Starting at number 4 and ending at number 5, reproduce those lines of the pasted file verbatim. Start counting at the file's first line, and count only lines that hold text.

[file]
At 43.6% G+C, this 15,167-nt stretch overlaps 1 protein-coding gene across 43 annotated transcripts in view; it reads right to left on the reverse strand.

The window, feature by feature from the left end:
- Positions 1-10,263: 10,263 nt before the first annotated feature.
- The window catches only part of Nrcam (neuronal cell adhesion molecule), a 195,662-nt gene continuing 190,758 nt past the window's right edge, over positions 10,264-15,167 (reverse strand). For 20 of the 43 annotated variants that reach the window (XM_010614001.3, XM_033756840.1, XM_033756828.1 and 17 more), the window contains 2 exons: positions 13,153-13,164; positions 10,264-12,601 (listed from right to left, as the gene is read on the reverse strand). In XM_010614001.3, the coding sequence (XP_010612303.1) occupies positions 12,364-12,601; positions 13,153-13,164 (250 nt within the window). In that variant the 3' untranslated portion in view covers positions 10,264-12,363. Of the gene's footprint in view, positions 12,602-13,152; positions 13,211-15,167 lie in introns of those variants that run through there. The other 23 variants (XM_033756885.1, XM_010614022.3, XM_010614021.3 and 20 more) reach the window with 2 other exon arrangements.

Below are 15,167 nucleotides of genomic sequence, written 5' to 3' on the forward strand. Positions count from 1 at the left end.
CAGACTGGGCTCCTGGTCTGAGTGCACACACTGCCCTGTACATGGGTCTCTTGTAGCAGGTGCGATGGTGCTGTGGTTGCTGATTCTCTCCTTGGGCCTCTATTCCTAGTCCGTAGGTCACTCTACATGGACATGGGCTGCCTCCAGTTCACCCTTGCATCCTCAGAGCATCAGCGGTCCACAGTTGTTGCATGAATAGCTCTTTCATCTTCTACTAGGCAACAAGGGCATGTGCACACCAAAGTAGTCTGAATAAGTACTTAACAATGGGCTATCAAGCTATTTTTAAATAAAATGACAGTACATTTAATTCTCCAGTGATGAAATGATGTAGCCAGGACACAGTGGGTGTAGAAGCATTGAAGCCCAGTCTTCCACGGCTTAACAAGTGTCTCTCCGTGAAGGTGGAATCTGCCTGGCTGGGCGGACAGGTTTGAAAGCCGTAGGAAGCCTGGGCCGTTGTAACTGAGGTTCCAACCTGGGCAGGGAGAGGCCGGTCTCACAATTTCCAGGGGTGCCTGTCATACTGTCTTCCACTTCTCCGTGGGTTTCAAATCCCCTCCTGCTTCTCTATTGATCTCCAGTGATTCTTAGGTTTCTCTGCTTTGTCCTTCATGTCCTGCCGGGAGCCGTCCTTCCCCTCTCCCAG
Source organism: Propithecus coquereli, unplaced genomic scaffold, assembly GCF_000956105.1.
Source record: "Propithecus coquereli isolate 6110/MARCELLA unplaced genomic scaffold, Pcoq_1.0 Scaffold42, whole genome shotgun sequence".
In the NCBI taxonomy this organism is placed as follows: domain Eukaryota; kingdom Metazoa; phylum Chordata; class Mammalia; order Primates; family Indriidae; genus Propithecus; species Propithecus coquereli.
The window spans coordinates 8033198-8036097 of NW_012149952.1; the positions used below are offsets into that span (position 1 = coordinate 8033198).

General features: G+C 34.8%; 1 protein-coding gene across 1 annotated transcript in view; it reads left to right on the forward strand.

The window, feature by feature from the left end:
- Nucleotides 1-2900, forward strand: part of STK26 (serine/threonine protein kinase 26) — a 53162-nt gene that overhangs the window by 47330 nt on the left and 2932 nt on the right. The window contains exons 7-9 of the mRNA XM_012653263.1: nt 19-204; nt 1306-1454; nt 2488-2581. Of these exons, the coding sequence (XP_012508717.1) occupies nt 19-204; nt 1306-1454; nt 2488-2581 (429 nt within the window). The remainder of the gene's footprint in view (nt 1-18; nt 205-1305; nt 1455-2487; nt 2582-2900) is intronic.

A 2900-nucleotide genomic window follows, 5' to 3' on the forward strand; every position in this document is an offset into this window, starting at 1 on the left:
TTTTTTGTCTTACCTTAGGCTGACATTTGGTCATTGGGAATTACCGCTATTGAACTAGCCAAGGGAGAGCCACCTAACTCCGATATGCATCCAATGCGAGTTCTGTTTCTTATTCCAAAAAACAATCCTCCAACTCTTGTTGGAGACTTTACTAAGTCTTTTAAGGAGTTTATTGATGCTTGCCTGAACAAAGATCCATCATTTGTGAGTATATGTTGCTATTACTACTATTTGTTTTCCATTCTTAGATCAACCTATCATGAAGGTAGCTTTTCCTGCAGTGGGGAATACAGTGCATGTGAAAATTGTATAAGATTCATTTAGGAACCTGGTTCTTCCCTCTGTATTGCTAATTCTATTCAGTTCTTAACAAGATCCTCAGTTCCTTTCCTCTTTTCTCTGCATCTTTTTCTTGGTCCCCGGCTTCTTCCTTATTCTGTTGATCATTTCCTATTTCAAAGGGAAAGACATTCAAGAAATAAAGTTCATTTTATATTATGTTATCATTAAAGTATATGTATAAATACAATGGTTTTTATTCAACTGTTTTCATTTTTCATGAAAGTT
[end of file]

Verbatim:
- The window catches only part of Nrcam (neuronal cell adhesion molecule), a 195,662-nt gene continuing 190,758 nt past the window's right edge, over positions 10,264-15,167 (reverse strand). For 20 of the 43 annotated variants that reach the window (XM_010614001.3, XM_033756840.1, XM_033756828.1 and 17 more), the window contains 2 exons: positions 13,153-13,164; positions 10,264-12,601 (listed from right to left, as the gene is read on the reverse strand). In XM_010614001.3, the coding sequence (XP_010612303.1) occupies positions 12,364-12,601; positions 13,153-13,164 (250 nt within the window). In that variant the 3' untranslated portion in view covers positions 10,264-12,363. Of the gene's footprint in view, positions 12,602-13,152; positions 13,211-15,167 lie in introns of those variants that run through there. The other 23 variants (XM_033756885.1, XM_010614022.3, XM_010614021.3 and 20 more) reach the window with 2 other exon arrangements.

Below are 15,167 nucleotides of genomic sequence, written 5' to 3' on the forward strand. Positions count from 1 at the left end.